Harris said that the most dramatic of yesterday’s protests was when protesters arrived to demonstrate as the governors and premiers returned from a dinner cruise on Lake Champlain. The protesters did not know where the boat was going to dock along Burlington’s waterfront and spent much of the evening walking to different piers. They finally learned that it was going to dock at 6 p.m. and that conference participants were going to attend a reception at the ECHO Lake Aquarium and Science Center.

“They were all kind of looking around at the water, trying to figure out what was going on, where the boat was, where it was going to dock,” said Harris. “And all of a sudden, a few protestors started running across the park toward the coastguard station. And looking out on the waterfront, you could see a couple of different boats; you could see a big boat coming in, that was the governors’ boat, you could see a state trooper boat, and you could also see two canoes with protesters in them. They’d made big, homemade sails that said, ‘With the Innu, Descend Mother Earth’ in these really wide letters.”

After the protesters paddled out and raised their sails, they were able to catch a breeze and sail close to the governors’ boat. The trooper’s boat followed them closely. Keith Brunner is a Burlington environmental activist who was one of the three people in the canoe. “We threw up our sail and sailed on a run with this giant sign, and we sailed right by the boat with all the governors, six governors and give premiers,” he said. “They definitely saw us, yeah. We could see the side profile of Shumlin’s nose.”

Brunner said that the state trooper boat came and cut them off. The trooper told the protesters that they could give their message, but made sure that the canoe didn’t get too close. After, the conference attendees docked at the coastguard station. Protesters lined up on both sides of the street leading out of the station and chanted as the cars went by.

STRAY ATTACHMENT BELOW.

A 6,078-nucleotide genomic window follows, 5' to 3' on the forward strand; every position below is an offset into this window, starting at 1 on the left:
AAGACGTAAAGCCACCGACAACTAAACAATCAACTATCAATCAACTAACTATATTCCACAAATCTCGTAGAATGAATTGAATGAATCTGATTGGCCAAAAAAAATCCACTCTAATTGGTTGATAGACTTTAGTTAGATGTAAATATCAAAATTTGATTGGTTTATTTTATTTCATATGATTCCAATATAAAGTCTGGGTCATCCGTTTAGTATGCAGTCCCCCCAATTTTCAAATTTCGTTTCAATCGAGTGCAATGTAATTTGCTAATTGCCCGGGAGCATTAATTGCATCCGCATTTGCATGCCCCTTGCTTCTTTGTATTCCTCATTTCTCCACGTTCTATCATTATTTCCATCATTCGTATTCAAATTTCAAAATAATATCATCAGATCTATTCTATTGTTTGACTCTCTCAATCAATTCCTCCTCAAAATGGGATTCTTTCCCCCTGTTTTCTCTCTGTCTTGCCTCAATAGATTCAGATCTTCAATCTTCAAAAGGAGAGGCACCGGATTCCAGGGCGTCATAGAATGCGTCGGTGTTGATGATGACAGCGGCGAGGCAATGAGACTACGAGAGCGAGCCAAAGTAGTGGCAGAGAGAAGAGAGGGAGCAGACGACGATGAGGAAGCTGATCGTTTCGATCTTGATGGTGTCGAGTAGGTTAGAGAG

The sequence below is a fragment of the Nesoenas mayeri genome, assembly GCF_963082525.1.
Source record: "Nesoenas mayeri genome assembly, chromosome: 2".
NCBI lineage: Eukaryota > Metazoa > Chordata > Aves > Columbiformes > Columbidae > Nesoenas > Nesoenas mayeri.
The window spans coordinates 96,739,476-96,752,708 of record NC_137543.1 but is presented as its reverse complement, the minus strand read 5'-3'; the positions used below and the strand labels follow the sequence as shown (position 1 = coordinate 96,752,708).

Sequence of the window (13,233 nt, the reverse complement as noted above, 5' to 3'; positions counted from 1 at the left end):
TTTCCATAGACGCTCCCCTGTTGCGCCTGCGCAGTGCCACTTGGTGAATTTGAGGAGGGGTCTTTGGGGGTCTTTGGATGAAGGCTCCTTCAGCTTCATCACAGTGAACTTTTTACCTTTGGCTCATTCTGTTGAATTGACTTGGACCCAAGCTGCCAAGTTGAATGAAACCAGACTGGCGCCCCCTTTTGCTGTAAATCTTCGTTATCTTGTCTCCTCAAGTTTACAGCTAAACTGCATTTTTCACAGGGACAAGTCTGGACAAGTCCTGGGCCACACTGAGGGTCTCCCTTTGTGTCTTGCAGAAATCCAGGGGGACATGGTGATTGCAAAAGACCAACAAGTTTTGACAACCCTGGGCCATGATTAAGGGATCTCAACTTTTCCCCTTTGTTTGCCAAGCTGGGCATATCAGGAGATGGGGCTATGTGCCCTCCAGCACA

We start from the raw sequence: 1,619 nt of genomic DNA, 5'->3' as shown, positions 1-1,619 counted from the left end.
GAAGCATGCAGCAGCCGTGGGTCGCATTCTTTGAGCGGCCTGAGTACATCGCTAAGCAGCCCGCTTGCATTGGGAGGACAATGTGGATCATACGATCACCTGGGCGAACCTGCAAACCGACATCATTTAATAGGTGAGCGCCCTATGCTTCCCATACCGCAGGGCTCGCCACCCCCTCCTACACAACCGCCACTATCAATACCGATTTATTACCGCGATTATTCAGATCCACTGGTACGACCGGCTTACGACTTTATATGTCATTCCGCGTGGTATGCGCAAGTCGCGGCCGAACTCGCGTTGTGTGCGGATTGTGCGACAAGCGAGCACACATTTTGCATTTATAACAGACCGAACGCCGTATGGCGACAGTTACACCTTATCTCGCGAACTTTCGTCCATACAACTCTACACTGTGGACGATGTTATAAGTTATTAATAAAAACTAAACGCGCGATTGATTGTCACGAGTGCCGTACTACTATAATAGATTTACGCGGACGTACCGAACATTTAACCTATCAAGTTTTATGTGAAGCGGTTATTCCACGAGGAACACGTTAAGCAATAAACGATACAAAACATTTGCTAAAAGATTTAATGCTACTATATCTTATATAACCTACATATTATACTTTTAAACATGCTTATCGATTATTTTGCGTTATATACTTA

After that, the protesters went to the reception at the ECHO center. Harris said, “I went in. It was a stark contrast, I think, to the sort of tired, sweaty protesters outside. There was this very nice reception being held inside the center. Most of the people I met worked across New England in different energy fields.”

Harris caught up with Daniel Malloy, the governor of Connecticut. He said that the governors discussed switching to less pollutant energy sources and that a lot of the subjects that protesters were addressing weren’t being discussed at the conference. Malloy said, “You know, listen, this is America; people have the right to protest. They actually have the right to be wrong about things too. Protests are best and most effective when they align with the issues that are being debated, and that didn’t happen particularly well today.”

Harris is a resident of Burlington, which is a small city. All of the protests happened within a few blocks. “I was right downtown, close to the waterfront, and it was really interesting to be so close to everything. I was on foot, and I really felt like I was pounding the pavement, walking back and forth all around the western edge of the city along the lake,” said Harris. “I think that when this sort of action or unrest or big protests really unfold right in your backyard, it takes on this additional significance because suddenly it’s your home and your community that’s in the spotlight.”